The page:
It was a simple midday meal that he ate with a fork directly from the pot. This pot contained cabbage and carrots he had cut in a dear friend's kitchen, not expecting to bring a portion home. It contained some sprouts that were cultivated by a man who delivered them to the grocer in a blue ice chest, a sort of offering. The pot also contained a type of noodle that he had purchased with his wife and some younger friends at an Asian market. They had been on their way to the park. Into this pot the man had added some pepper sauce he and his wife had bought from a man with large, calloused hands, a man who bragged on the children who had grown the peppers and had discovered and perfected the recipe. (This honestly wasn't the best pepper sauce they'd ever eaten, but a good story does go a long way.)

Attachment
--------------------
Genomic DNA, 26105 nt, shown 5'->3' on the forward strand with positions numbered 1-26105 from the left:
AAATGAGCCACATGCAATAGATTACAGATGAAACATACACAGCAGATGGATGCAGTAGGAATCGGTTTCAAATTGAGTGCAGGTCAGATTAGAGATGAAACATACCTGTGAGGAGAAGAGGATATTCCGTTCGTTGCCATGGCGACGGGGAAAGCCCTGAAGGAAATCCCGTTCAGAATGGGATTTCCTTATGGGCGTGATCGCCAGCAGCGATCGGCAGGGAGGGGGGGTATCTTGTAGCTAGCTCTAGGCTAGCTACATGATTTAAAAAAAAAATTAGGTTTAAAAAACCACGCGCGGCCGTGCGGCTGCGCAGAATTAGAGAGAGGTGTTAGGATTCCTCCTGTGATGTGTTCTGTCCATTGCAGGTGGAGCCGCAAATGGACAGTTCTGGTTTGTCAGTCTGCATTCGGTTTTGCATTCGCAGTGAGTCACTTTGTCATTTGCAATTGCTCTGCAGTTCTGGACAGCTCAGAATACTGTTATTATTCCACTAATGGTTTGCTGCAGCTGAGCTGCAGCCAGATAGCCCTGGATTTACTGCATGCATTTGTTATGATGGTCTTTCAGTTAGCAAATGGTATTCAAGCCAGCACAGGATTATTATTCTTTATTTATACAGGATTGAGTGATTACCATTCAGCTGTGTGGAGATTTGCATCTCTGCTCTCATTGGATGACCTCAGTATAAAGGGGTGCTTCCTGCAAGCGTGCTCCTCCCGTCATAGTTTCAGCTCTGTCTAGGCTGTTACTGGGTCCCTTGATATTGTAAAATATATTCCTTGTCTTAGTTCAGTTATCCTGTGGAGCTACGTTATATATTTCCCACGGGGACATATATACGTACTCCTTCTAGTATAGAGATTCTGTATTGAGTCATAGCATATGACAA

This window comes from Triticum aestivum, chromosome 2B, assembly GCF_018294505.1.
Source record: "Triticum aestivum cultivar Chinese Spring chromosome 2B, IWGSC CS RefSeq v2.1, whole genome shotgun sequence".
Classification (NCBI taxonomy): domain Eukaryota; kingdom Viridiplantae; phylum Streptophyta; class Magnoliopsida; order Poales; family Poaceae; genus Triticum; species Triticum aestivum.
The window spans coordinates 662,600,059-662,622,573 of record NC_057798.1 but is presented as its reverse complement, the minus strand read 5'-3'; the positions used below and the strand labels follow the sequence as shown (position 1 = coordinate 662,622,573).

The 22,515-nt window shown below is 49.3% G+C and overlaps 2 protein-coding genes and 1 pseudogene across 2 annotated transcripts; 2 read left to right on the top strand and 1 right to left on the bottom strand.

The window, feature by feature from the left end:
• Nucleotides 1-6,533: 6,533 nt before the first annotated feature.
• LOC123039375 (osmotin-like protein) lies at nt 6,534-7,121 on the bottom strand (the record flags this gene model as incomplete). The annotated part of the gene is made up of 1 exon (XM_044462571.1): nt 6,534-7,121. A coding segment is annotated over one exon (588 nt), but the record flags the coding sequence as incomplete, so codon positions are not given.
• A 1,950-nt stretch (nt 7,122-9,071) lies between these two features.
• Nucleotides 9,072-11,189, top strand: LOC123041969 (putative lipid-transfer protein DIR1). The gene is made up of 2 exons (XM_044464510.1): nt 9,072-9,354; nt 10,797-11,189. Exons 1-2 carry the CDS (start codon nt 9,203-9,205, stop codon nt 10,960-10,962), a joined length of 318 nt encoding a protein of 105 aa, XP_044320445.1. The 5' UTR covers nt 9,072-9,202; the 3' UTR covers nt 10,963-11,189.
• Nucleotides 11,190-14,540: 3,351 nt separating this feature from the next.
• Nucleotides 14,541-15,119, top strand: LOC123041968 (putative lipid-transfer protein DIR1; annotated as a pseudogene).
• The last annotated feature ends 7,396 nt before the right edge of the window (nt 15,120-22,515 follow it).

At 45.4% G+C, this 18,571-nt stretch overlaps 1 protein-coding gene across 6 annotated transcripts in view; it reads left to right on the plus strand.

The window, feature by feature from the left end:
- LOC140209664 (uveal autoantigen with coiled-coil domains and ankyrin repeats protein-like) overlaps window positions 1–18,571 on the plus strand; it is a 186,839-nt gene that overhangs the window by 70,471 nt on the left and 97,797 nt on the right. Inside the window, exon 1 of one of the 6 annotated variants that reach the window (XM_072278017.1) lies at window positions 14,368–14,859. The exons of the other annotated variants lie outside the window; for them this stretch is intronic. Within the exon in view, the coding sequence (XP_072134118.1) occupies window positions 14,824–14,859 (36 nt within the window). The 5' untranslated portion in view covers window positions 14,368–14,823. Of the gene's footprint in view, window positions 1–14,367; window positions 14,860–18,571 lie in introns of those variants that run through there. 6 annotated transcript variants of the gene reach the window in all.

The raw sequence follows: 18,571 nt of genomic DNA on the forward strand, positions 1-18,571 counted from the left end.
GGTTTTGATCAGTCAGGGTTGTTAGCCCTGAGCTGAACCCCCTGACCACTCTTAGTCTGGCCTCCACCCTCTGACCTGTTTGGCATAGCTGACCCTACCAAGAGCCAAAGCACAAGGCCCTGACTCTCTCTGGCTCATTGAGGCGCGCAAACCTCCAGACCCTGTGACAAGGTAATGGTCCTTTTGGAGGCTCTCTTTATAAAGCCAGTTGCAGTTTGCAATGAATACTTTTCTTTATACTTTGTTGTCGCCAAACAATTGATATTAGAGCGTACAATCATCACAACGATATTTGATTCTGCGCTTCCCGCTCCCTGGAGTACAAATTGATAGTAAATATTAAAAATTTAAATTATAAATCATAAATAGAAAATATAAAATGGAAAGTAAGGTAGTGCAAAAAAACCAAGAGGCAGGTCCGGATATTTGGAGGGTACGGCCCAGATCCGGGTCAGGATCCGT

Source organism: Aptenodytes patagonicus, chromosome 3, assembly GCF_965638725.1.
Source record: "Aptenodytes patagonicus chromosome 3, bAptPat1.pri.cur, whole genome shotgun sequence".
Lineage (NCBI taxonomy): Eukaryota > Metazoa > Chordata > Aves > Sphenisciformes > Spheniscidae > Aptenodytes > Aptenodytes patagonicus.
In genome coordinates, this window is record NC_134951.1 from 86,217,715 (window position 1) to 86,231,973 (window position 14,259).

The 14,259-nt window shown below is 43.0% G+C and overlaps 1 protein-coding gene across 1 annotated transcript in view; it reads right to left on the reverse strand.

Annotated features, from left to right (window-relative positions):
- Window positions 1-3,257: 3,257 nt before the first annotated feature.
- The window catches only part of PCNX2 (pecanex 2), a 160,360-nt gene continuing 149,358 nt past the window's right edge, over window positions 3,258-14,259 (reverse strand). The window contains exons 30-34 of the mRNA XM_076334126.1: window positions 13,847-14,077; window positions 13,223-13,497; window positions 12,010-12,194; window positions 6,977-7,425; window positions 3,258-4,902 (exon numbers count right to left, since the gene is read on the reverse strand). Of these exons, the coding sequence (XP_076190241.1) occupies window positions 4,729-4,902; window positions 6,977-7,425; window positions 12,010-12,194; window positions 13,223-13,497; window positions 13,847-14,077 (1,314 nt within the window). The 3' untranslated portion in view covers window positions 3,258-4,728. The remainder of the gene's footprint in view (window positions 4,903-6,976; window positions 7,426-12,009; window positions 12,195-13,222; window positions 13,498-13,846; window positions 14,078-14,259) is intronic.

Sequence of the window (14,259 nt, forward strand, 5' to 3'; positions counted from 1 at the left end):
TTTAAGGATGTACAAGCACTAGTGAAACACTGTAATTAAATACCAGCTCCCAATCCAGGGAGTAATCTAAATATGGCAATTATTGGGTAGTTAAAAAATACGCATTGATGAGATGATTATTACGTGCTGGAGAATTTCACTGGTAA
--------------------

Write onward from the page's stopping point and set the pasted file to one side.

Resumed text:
Nor was it the best lunch the man had ever eaten. He ate alone; he was not sharing this meal. Additionally, he was trying to read, so the cabbage and the noodles and peppers only won his attention as he delivered each forkful. But it was warm food, full of love on a cold and rainy day. And each ingredient came with strings attached. It was only after the meal had become a part of him that he came to savor the strings. It was then that he gave thanks.